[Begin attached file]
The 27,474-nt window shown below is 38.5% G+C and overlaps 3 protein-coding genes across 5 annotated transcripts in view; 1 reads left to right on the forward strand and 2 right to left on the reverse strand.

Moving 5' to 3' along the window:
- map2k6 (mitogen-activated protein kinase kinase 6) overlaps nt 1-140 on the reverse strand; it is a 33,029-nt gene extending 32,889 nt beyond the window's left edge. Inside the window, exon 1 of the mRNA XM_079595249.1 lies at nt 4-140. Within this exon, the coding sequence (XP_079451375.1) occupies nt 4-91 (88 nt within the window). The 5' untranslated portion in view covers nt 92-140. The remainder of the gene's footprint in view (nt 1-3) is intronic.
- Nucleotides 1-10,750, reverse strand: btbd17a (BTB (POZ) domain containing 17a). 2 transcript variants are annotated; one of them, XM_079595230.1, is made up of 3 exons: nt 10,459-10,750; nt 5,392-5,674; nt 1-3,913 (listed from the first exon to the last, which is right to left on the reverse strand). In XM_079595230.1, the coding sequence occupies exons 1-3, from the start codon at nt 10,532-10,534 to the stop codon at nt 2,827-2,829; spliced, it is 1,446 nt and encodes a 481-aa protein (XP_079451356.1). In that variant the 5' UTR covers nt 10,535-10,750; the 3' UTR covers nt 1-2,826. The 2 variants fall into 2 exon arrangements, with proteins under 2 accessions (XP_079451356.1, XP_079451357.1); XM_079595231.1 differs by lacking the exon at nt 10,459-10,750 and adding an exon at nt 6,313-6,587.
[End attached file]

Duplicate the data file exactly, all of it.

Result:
The 27,474-nt window shown below is 38.5% G+C and overlaps 3 protein-coding genes across 5 annotated transcripts in view; 1 reads left to right on the forward strand and 2 right to left on the reverse strand.

Moving 5' to 3' along the window:
- map2k6 (mitogen-activated protein kinase kinase 6) overlaps nt 1-140 on the reverse strand; it is a 33,029-nt gene extending 32,889 nt beyond the window's left edge. Inside the window, exon 1 of the mRNA XM_079595249.1 lies at nt 4-140. Within this exon, the coding sequence (XP_079451375.1) occupies nt 4-91 (88 nt within the window). The 5' untranslated portion in view covers nt 92-140. The remainder of the gene's footprint in view (nt 1-3) is intronic.
- Nucleotides 1-10,750, reverse strand: btbd17a (BTB (POZ) domain containing 17a). 2 transcript variants are annotated; one of them, XM_079595230.1, is made up of 3 exons: nt 10,459-10,750; nt 5,392-5,674; nt 1-3,913 (listed from the first exon to the last, which is right to left on the reverse strand). In XM_079595230.1, the coding sequence occupies exons 1-3, from the start codon at nt 10,532-10,534 to the stop codon at nt 2,827-2,829; spliced, it is 1,446 nt and encodes a 481-aa protein (XP_079451356.1). In that variant the 5' UTR covers nt 10,535-10,750; the 3' UTR covers nt 1-2,826. The 2 variants fall into 2 exon arrangements, with proteins under 2 accessions (XP_079451356.1, XP_079451357.1); XM_079595231.1 differs by lacking the exon at nt 10,459-10,750 and adding an exon at nt 6,313-6,587.